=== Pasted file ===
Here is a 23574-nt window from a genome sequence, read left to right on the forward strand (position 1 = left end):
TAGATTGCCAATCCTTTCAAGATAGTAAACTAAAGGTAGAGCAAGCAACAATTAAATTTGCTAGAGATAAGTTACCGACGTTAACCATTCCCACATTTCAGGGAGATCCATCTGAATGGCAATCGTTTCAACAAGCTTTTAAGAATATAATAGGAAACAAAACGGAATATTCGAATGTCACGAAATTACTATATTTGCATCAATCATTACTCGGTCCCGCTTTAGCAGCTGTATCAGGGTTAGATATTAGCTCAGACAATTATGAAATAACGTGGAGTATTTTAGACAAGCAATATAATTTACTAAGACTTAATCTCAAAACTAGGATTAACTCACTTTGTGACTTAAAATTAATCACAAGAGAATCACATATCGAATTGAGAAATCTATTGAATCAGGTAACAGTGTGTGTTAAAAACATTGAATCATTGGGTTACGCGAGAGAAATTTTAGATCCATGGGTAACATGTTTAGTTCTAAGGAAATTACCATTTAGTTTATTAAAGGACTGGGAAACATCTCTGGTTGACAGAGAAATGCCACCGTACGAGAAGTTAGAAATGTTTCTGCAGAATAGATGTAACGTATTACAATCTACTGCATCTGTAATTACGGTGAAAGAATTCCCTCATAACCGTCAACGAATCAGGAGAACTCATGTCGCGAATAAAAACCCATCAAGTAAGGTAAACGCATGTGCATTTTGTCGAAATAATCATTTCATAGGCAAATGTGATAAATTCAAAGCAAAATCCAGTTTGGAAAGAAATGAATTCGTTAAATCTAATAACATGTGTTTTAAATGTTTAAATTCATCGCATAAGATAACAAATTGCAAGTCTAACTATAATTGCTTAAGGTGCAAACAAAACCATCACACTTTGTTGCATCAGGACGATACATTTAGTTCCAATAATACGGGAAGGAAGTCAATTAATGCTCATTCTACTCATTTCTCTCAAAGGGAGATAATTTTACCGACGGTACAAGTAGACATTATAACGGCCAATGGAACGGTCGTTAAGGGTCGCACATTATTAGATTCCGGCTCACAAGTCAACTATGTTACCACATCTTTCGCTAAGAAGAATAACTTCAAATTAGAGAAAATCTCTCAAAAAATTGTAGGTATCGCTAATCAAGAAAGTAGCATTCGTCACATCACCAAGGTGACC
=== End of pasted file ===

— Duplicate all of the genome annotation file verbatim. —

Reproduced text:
Here is a 23574-nt window from a genome sequence, read left to right on the forward strand (position 1 = left end):
TAGATTGCCAATCCTTTCAAGATAGTAAACTAAAGGTAGAGCAAGCAACAATTAAATTTGCTAGAGATAAGTTACCGACGTTAACCATTCCCACATTTCAGGGAGATCCATCTGAATGGCAATCGTTTCAACAAGCTTTTAAGAATATAATAGGAAACAAAACGGAATATTCGAATGTCACGAAATTACTATATTTGCATCAATCATTACTCGGTCCCGCTTTAGCAGCTGTATCAGGGTTAGATATTAGCTCAGACAATTATGAAATAACGTGGAGTATTTTAGACAAGCAATATAATTTACTAAGACTTAATCTCAAAACTAGGATTAACTCACTTTGTGACTTAAAATTAATCACAAGAGAATCACATATCGAATTGAGAAATCTATTGAATCAGGTAACAGTGTGTGTTAAAAACATTGAATCATTGGGTTACGCGAGAGAAATTTTAGATCCATGGGTAACATGTTTAGTTCTAAGGAAATTACCATTTAGTTTATTAAAGGACTGGGAAACATCTCTGGTTGACAGAGAAATGCCACCGTACGAGAAGTTAGAAATGTTTCTGCAGAATAGATGTAACGTATTACAATCTACTGCATCTGTAATTACGGTGAAAGAATTCCCTCATAACCGTCAACGAATCAGGAGAACTCATGTCGCGAATAAAAACCCATCAAGTAAGGTAAACGCATGTGCATTTTGTCGAAATAATCATTTCATAGGCAAATGTGATAAATTCAAAGCAAAATCCAGTTTGGAAAGAAATGAATTCGTTAAATCTAATAACATGTGTTTTAAATGTTTAAATTCATCGCATAAGATAACAAATTGCAAGTCTAACTATAATTGCTTAAGGTGCAAACAAAACCATCACACTTTGTTGCATCAGGACGATACATTTAGTTCCAATAATACGGGAAGGAAGTCAATTAATGCTCATTCTACTCATTTCTCTCAAAGGGAGATAATTTTACCGACGGTACAAGTAGACATTATAACGGCCAATGGAACGGTCGTTAAGGGTCGCACATTATTAGATTCCGGCTCACAAGTCAACTATGTTACCACATCTTTCGCTAAGAAGAATAACTTCAAATTAGAGAAAATCTCTCAAAAAATTGTAGGTATCGCTAATCAAGAAAGTAGCATTCGTCACATCACCAAGGTGACC